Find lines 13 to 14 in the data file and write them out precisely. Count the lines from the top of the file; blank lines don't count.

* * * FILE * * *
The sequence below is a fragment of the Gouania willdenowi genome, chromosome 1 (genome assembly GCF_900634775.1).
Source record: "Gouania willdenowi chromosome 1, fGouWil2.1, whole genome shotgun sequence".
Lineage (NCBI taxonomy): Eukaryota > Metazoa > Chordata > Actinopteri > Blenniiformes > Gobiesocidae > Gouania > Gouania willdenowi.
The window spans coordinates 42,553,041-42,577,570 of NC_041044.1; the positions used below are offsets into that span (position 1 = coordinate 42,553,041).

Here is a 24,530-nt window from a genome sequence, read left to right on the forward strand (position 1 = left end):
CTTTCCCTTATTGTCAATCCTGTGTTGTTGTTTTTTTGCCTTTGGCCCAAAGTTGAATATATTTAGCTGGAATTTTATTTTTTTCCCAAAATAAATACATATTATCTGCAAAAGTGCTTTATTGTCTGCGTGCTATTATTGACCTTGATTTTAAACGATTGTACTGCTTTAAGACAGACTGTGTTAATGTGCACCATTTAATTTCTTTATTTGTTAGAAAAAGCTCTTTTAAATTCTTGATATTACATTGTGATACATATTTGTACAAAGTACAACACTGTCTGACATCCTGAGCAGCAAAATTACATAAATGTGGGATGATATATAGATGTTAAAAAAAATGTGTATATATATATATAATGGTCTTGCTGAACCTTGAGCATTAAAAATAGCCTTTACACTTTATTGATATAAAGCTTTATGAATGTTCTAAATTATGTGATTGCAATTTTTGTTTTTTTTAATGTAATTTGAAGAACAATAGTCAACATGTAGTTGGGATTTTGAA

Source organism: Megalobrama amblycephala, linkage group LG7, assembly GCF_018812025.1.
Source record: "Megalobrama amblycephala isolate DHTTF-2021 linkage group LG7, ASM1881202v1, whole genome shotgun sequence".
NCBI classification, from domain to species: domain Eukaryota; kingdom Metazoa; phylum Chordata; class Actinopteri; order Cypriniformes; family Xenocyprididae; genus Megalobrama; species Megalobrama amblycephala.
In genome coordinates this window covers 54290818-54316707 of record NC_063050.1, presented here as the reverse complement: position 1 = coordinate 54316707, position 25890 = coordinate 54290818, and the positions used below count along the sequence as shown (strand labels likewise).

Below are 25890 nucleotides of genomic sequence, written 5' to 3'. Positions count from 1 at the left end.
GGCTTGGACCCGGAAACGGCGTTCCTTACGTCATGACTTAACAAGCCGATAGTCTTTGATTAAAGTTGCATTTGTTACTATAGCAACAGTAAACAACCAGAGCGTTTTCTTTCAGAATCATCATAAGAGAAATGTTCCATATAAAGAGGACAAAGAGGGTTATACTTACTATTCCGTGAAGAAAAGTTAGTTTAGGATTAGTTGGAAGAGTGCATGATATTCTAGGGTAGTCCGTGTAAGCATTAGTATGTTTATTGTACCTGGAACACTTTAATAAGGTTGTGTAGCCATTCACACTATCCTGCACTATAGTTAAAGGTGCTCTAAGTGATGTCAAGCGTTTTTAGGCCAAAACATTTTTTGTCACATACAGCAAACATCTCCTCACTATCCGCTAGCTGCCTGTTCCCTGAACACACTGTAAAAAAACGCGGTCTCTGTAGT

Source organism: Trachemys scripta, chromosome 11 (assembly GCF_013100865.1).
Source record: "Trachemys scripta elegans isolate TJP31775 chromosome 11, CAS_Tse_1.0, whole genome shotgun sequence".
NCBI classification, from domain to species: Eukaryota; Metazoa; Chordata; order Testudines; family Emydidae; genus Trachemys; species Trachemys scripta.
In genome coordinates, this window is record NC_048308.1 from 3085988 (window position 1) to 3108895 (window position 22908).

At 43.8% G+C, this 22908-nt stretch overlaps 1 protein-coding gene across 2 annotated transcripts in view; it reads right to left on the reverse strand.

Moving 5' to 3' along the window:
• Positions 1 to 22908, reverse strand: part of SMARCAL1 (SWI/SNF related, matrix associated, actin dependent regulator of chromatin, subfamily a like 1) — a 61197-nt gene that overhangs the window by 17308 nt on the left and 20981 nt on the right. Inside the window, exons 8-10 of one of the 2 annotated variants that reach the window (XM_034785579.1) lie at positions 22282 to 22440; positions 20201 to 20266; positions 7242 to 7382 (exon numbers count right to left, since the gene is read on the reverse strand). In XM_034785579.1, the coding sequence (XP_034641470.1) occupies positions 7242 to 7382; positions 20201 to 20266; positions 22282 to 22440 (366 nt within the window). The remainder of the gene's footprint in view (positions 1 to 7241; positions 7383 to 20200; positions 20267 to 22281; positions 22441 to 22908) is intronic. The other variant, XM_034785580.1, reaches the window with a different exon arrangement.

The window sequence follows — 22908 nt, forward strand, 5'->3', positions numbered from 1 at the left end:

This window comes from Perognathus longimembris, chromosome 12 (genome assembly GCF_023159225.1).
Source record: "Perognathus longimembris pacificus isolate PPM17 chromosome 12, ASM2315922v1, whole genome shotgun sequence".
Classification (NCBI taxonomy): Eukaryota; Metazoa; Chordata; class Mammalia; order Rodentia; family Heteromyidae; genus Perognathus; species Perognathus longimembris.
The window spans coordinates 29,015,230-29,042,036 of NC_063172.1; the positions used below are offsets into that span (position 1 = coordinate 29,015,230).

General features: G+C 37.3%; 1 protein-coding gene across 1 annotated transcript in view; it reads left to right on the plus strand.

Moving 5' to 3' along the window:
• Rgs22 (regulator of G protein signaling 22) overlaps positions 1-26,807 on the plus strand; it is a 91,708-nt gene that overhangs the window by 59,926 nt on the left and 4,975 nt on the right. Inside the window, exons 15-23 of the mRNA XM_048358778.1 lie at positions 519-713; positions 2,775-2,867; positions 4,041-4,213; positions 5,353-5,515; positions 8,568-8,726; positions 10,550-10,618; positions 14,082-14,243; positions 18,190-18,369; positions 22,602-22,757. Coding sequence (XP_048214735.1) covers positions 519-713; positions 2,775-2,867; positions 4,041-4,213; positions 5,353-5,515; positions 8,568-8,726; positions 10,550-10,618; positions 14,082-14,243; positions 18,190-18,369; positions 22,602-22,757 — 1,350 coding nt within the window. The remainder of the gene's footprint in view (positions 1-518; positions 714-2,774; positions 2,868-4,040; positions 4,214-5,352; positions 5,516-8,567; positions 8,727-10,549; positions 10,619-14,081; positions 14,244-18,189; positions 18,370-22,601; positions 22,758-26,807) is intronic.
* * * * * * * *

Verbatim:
Source organism: Trachemys scripta, chromosome 11 (assembly GCF_013100865.1).
Source record: "Trachemys scripta elegans isolate TJP31775 chromosome 11, CAS_Tse_1.0, whole genome shotgun sequence".